16" x 20" acrylic and painted paper on 1" profile board
|Paper sketches 1-7|
The above finished piece and sketches were completed over the last week. While working on these ideas, I found that I drew on some advice that I read awhile back. I thought I would pass it along. Maybe it will help!
One of the best favors that you can do for yourself is to ask this simple question when you are making your art (or really, when you are engaged in any creative task): "Why did I do that?" Or better yet, "Why am I about to do that?"
This last week, (and over the last year), I have found myself asking these questions. The advice comes from an art professor whose name I can't recall anymore. He is somewhere back east though and on his blog, he wrote that he frequently asks his students to explain their work. He finds just as often as not that many students can't explain their design choices or describe their work in a meaningful way. Saying that you did something just because you like it doesn't really offer up a lot of information to the person who has asked the question. (It isn't that the answer is wrong but that it isn't terribly informative for the listener.) Moreover, it probably isn't enough for yourself as a creative person to not know why you make the choices that you do.
The takeaway from this, for me anyway, is that it pays to ask the question (of why you are doing something) prior to making a move on the canvas or paper. Not to get stifled so as to not be able to move but to go at things in a more thoughtful way. I think it can provide real insight into your own thought processes and possibly reveal where you are strong and where there are some opportunities, particularly if your answers sound "weak" to your own ears.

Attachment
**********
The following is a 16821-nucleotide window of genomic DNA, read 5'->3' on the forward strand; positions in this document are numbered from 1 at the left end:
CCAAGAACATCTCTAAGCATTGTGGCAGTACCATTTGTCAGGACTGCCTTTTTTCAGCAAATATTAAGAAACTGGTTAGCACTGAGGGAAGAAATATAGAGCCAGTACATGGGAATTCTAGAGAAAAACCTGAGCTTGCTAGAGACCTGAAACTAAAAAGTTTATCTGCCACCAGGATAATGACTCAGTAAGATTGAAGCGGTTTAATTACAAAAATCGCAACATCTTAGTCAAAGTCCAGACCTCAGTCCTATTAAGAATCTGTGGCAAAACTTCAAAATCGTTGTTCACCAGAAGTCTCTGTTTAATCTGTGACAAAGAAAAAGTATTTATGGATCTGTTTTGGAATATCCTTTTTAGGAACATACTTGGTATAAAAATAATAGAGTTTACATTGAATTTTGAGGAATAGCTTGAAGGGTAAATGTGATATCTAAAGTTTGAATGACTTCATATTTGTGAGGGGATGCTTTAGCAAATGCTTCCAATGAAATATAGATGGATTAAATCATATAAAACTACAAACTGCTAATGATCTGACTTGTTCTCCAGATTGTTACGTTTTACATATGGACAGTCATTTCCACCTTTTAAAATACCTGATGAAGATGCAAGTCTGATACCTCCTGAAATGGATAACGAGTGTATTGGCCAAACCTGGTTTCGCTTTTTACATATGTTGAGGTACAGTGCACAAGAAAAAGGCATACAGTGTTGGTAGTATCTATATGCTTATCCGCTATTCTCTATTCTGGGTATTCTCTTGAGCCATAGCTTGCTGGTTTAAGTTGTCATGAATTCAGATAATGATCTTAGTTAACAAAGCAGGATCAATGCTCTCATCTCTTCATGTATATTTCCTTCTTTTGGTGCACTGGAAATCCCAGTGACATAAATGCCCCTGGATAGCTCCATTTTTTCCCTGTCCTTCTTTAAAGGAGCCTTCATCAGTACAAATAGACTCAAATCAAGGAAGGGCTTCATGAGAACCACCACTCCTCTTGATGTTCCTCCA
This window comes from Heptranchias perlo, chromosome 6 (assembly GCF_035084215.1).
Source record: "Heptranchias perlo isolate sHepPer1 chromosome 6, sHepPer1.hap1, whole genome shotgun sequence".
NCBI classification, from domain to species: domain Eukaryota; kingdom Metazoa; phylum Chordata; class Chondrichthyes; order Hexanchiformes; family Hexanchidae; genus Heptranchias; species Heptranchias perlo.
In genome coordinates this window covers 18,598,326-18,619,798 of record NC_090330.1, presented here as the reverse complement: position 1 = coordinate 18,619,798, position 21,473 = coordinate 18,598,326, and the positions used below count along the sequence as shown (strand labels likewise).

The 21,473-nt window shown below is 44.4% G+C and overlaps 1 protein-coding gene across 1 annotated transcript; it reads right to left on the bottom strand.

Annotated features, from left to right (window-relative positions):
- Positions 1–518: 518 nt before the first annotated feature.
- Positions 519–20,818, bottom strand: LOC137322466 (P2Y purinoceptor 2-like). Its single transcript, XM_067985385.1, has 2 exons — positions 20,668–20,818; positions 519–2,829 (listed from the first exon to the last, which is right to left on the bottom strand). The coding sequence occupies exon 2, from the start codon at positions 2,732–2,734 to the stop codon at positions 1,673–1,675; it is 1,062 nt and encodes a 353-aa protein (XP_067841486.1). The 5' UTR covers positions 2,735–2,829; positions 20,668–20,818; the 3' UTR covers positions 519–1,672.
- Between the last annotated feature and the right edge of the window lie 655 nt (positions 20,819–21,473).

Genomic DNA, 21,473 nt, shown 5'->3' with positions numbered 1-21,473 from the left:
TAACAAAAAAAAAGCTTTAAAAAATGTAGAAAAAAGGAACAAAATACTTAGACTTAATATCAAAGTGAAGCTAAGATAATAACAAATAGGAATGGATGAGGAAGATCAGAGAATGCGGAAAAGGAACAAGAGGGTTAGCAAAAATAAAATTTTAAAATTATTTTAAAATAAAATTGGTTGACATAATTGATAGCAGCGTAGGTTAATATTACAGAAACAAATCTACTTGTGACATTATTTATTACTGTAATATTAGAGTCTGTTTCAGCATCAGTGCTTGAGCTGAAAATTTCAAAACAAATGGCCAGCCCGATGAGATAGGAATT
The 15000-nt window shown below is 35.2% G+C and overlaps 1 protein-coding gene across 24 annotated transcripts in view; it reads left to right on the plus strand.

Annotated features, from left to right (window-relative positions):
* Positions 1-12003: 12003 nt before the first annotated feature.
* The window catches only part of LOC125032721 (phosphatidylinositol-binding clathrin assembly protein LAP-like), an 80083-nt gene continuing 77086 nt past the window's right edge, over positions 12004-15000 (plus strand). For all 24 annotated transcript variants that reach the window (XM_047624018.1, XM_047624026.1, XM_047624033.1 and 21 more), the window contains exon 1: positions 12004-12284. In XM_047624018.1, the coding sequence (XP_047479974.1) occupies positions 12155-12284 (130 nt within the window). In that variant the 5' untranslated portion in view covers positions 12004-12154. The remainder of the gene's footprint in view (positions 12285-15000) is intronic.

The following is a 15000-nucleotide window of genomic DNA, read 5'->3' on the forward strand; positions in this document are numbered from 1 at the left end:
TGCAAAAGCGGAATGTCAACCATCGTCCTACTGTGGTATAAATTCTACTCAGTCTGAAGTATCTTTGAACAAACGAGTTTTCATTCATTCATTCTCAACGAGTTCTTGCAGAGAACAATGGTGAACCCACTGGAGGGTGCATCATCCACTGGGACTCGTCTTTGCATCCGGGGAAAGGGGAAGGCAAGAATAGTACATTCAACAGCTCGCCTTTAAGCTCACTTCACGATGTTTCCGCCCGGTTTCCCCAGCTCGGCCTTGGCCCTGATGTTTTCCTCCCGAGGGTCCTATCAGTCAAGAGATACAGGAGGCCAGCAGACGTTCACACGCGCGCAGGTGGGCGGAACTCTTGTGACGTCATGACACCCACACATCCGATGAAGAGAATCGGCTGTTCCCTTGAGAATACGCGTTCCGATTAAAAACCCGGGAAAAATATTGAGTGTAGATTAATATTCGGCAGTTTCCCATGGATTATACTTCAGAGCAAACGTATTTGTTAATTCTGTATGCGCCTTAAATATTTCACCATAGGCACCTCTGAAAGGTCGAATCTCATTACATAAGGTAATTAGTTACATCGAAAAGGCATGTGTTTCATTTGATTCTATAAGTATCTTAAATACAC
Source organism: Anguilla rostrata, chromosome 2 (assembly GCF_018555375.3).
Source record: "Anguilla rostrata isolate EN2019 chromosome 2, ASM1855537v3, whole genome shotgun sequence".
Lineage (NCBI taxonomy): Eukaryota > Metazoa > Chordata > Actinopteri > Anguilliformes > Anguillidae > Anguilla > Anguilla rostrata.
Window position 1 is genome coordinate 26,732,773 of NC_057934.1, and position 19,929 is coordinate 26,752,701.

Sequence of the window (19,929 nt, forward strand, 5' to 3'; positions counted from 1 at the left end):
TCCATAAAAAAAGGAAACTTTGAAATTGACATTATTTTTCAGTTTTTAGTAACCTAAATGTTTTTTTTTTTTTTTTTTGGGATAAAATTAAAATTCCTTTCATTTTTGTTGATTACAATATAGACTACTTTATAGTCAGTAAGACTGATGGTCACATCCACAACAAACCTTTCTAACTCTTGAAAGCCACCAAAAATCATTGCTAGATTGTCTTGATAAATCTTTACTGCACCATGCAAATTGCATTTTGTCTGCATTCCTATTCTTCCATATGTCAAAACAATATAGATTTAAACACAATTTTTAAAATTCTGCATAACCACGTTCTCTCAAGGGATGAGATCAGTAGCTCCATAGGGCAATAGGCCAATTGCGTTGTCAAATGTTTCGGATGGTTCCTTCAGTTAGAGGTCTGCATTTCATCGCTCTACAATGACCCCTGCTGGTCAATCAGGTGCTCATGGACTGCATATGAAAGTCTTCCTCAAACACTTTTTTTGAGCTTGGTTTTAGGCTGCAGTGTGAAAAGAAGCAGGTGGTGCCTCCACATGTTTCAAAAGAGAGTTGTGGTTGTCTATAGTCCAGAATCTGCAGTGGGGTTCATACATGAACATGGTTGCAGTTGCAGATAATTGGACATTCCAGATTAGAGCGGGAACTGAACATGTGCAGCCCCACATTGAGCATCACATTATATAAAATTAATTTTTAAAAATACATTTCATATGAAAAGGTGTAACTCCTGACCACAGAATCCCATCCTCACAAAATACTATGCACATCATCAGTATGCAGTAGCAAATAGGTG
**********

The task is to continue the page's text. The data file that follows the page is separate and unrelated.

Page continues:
Here is an example of what I am suggesting. For many of the shapes and placement decisions that I made in the first piece, I specifically asked myself why I was making the choices that I was making. Why put that green piece there? Why am I placing that brown triangle in that way? Why am I covering up the edge of that particular piece? These types of questions slowed me down but also prevented me from working in a mindless way. I am not saying I didn't make "mistakes" or have some happy accidents along the way but I felt much more connected to the outcome of this piece because of a little initial deliberation. And if I couldn't really answer the question then I knew I was either too tired to continue working or I didn't have the knowledge yet to answer the question and I had better get it...quick!
My opinion is that greater insight can be achieved by probing for a more concrete answer. This way of working is easy to do really and can lead to greater insight into the "why" of why you do something and not something else. It can even reveal gaps in your knowledge base. And goodness, please don't write in to tell me that you love the color blue and what is wrong with that anyway? It's OK to love the color blue but you might stop for a second to probe a bit. I love the color blue too because it reminds me of water which I find both peaceful and terrifying. The color blue often describes a state of either optimism or mystery, of fullness or emptiness, of calmness or of a great disturbance. Blue, to me anyway, can represent insight and it can represent cold weather. There are lots of reasons I love the color and use it in my work. What about you? Why did you put that spot of blue there anyway?
Hope everyone has had a good week so far. Thanks for reading and commenting.